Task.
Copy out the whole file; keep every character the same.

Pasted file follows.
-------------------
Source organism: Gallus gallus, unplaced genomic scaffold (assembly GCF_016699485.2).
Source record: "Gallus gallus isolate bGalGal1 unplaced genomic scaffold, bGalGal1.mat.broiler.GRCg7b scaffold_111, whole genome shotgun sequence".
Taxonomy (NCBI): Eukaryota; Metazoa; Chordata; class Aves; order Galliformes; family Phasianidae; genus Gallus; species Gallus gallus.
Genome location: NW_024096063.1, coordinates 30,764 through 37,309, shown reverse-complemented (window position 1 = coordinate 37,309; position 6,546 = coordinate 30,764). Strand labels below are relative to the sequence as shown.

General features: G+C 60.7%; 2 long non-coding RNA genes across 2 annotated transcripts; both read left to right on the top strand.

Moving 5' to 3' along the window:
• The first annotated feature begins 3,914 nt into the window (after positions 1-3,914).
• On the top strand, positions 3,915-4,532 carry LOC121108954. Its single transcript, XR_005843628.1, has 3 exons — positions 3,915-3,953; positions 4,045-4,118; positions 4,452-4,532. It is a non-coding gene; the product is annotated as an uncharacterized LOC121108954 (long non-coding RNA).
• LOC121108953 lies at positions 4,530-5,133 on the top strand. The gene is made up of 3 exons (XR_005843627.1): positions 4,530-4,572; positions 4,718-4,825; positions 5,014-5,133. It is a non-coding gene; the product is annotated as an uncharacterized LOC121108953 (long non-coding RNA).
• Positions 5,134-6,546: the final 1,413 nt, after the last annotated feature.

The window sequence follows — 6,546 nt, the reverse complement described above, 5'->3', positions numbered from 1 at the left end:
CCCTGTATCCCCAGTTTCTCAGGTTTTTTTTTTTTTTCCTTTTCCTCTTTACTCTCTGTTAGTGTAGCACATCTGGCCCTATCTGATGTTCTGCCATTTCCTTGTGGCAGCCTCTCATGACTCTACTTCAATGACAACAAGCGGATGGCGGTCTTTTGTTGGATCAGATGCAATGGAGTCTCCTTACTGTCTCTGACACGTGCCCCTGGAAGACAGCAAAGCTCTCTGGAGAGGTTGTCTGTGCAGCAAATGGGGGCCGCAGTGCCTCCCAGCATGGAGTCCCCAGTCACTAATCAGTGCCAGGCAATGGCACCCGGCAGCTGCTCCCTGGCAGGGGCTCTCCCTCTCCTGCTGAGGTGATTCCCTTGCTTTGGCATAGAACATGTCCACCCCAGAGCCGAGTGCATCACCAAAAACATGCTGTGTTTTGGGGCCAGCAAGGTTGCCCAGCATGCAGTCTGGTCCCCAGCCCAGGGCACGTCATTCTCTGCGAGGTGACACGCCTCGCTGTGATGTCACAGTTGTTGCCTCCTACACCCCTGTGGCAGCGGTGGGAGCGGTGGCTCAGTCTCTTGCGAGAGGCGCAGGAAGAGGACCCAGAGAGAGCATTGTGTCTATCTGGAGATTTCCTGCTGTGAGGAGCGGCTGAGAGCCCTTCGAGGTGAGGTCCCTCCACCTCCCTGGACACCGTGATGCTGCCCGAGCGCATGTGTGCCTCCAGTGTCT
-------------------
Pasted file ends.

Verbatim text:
Source organism: Gallus gallus, unplaced genomic scaffold (assembly GCF_016699485.2).
Source record: "Gallus gallus isolate bGalGal1 unplaced genomic scaffold, bGalGal1.mat.broiler.GRCg7b scaffold_111, whole genome shotgun sequence".
Taxonomy (NCBI): Eukaryota; Metazoa; Chordata; class Aves; order Galliformes; family Phasianidae; genus Gallus; species Gallus gallus.
Genome location: NW_024096063.1, coordinates 30,764 through 37,309, shown reverse-complemented (window position 1 = coordinate 37,309; position 6,546 = coordinate 30,764). Strand labels below are relative to the sequence as shown.

General features: G+C 60.7%; 2 long non-coding RNA genes across 2 annotated transcripts; both read left to right on the top strand.

Moving 5' to 3' along the window:
• The first annotated feature begins 3,914 nt into the window (after positions 1-3,914).
• On the top strand, positions 3,915-4,532 carry LOC121108954. Its single transcript, XR_005843628.1, has 3 exons — positions 3,915-3,953; positions 4,045-4,118; positions 4,452-4,532. It is a non-coding gene; the product is annotated as an uncharacterized LOC121108954 (long non-coding RNA).
• LOC121108953 lies at positions 4,530-5,133 on the top strand. The gene is made up of 3 exons (XR_005843627.1): positions 4,530-4,572; positions 4,718-4,825; positions 5,014-5,133. It is a non-coding gene; the product is annotated as an uncharacterized LOC121108953 (long non-coding RNA).
• Positions 5,134-6,546: the final 1,413 nt, after the last annotated feature.

The window sequence follows — 6,546 nt, the reverse complement described above, 5'->3', positions numbered from 1 at the left end:
CCCTGTATCCCCAGTTTCTCAGGTTTTTTTTTTTTTTCCTTTTCCTCTTTACTCTCTGTTAGTGTAGCACATCTGGCCCTATCTGATGTTCTGCCATTTCCTTGTGGCAGCCTCTCATGACTCTACTTCAATGACAACAAGCGGATGGCGGTCTTTTGTTGGATCAGATGCAATGGAGTCTCCTTACTGTCTCTGACACGTGCCCCTGGAAGACAGCAAAGCTCTCTGGAGAGGTTGTCTGTGCAGCAAATGGGGGCCGCAGTGCCTCCCAGCATGGAGTCCCCAGTCACTAATCAGTGCCAGGCAATGGCACCCGGCAGCTGCTCCCTGGCAGGGGCTCTCCCTCTCCTGCTGAGGTGATTCCCTTGCTTTGGCATAGAACATGTCCACCCCAGAGCCGAGTGCATCACCAAAAACATGCTGTGTTTTGGGGCCAGCAAGGTTGCCCAGCATGCAGTCTGGTCCCCAGCCCAGGGCACGTCATTCTCTGCGAGGTGACACGCCTCGCTGTGATGTCACAGTTGTTGCCTCCTACACCCCTGTGGCAGCGGTGGGAGCGGTGGCTCAGTCTCTTGCGAGAGGCGCAGGAAGAGGACCCAGAGAGAGCATTGTGTCTATCTGGAGATTTCCTGCTGTGAGGAGCGGCTGAGAGCCCTTCGAGGTGAGGTCCCTCCACCTCCCTGGACACCGTGATGCTGCCCGAGCGCATGTGTGCCTCCAGTGTCT